Most who love and/or work in museums are drawn to these cultural centers for the artifacts, for what’s displayed, what can be seen and what we can learn from these priceless objects.
However, for some museums, science centers, etc. it may be challenging to combine hands-off objects with hands-on experiences. A session during the MAAM Creating Exhibitions conference focused on “Bringing Back the Artifact.” Presenters from the Franklin Institute Science Museum discussed their experiences collaborating and developing the Franklin’s latest core exhibition, Amazing Machine. I’ve provided some suggestions and tips discussed that may benefit those looking to “enrich hands-on experiences with hands-off collections.”
- Don’t give up on the artifact! As reflected in visitor surveys from the Amazing Machine exhibit, artifacts are just as popular as hands-on interactives.
- Incorporate cultural stories to help personalize artifacts and connect visitors.
- Do not lend out artifacts. Sometimes various contractors may request artifacts to observe, photograph, illustrate or use in some capacity. If the museum is collaborating with contractors who are not in close proximity to the museum, consider alternatives to sending these partners artifacts or museum objects.
- Get curators, educators and other staff involved with the Exhibit Design team early on in the process. This will spark ideas and help keep communication open.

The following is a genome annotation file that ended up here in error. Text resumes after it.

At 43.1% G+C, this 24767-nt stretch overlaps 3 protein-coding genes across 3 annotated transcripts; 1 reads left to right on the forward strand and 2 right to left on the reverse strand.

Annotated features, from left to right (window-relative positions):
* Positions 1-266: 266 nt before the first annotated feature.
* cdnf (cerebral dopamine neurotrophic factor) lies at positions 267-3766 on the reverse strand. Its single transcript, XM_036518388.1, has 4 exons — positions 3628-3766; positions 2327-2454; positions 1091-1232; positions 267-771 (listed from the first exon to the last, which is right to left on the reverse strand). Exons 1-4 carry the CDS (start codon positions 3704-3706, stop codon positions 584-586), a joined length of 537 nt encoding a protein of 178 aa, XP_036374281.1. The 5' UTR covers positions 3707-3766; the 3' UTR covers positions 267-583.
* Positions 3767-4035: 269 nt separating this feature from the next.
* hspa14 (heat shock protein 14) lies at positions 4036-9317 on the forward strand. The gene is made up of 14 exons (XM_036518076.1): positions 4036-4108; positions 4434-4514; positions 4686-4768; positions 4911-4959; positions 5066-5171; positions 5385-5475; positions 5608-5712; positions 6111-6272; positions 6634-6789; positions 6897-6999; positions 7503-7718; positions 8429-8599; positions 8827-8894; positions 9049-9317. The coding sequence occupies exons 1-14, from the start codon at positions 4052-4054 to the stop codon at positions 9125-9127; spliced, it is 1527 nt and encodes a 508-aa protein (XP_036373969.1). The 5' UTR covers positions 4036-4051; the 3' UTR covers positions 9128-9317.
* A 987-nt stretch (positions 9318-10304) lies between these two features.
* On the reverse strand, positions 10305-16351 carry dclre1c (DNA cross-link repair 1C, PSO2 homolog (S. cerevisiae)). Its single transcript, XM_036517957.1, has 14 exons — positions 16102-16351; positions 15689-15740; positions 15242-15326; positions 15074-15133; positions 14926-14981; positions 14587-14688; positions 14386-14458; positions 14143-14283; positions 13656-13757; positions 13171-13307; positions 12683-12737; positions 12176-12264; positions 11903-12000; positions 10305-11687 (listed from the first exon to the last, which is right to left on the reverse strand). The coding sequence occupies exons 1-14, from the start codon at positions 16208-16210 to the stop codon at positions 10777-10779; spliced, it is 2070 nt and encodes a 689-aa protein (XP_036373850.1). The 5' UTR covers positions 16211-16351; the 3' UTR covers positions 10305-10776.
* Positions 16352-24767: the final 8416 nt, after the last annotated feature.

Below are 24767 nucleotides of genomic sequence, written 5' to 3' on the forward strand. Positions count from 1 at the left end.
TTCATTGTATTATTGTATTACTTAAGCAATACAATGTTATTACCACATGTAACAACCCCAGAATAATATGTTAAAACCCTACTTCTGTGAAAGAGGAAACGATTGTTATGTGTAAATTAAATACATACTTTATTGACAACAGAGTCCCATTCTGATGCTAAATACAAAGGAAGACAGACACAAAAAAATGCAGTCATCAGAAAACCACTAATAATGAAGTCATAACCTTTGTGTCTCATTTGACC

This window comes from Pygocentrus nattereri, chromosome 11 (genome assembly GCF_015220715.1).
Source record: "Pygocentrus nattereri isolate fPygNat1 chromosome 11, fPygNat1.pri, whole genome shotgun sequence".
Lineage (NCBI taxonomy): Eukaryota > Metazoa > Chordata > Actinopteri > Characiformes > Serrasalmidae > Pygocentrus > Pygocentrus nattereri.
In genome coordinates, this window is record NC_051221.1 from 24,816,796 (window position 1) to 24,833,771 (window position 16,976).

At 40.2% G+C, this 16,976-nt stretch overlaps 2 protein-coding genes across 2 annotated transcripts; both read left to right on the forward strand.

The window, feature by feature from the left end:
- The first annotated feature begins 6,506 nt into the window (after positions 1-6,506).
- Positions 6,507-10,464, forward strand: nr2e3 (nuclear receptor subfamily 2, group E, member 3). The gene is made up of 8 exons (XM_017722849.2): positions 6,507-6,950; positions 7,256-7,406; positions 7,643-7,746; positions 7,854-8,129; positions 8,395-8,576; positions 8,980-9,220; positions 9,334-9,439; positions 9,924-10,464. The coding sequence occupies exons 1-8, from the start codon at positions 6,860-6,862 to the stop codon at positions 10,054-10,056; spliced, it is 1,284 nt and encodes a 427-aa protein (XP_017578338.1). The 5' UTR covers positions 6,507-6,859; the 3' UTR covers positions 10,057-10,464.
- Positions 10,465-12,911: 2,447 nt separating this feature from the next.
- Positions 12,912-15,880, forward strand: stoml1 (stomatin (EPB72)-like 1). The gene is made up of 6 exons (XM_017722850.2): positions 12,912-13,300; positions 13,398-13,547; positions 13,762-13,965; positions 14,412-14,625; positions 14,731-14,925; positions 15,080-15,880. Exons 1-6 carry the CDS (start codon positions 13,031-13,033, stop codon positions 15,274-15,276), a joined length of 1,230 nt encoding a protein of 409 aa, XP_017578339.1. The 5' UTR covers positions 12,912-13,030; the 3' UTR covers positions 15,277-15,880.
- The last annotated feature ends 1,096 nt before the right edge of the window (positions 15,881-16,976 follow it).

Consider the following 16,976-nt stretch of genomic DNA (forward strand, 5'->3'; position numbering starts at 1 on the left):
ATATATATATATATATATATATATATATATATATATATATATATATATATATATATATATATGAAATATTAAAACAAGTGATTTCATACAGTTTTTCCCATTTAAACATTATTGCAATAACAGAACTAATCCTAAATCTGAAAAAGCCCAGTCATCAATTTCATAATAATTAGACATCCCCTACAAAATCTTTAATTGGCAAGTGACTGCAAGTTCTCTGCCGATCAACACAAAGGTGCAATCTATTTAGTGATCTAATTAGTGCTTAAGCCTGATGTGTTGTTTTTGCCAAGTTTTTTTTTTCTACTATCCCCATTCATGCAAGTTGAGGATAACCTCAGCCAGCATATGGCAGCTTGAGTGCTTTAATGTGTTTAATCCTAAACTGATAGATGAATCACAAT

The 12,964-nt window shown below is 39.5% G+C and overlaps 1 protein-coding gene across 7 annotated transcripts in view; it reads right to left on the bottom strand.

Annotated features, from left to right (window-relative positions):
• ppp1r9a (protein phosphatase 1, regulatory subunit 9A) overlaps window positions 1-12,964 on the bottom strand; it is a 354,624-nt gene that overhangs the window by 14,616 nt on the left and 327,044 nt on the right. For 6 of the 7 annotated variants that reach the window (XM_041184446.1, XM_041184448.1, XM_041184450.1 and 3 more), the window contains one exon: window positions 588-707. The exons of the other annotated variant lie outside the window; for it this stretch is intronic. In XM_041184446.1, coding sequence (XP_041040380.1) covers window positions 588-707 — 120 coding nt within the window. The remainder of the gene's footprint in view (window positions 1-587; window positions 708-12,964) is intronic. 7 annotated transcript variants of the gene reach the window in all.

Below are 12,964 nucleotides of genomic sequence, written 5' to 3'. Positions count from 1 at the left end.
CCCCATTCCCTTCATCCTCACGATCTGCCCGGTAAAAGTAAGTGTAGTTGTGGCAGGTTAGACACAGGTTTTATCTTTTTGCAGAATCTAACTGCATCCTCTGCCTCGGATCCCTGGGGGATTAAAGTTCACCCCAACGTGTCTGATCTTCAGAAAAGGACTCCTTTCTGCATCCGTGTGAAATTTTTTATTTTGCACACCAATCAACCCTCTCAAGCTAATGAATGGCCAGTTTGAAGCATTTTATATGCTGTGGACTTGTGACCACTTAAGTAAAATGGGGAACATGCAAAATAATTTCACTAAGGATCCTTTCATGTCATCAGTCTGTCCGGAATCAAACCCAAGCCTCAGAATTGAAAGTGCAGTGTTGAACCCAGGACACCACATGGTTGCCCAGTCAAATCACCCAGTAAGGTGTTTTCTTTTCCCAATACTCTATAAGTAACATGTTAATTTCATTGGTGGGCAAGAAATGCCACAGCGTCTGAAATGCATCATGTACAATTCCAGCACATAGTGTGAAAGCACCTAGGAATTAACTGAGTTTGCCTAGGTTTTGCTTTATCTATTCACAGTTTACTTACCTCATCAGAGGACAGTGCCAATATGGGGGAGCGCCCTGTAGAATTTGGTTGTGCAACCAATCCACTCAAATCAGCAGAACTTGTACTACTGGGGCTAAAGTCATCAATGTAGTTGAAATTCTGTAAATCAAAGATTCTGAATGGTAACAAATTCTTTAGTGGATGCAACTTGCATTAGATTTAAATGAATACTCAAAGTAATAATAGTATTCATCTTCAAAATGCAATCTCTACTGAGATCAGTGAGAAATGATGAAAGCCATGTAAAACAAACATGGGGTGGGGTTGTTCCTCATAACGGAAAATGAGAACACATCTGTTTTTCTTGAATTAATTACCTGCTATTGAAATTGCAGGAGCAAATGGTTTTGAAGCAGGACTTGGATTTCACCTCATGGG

- Utilize a database system for artifact tracking and record keeping that incorporates fields pertinent to all involved staff. This will allow more active communication and accurate details.
- Teamwork and strong integration is key!
Regarding Exhibit Design
- Integrate artifacts to support and influence 3D and 2D design. This can greatly impact graphics used, color palettes, and layout. Color scheme can also reflect certain attitudes towards artifacts. Using certain tones will support a feeling of respect towards artifacts.
- A cost saving tip, if applicable, incorporate historic images into exhibits. These graphics may be easier to obtain without copyright restrictions.
- Use temporary graphics for instructions. Test directives with visitors before committing to specific language. Such tactics can avoid costly mistakes.
- Test interactive prototypes THROUGHOUT the process! Especially if the museum is collaborating with interactive consultants, be sure to continually test (even if you’re told everything is alright and not to worry).
I’m hoping to check out the Amazing Machine exhibit and see these great tips in action when I visit Philadelphia for the AAM Annual Meeting in a few weeks!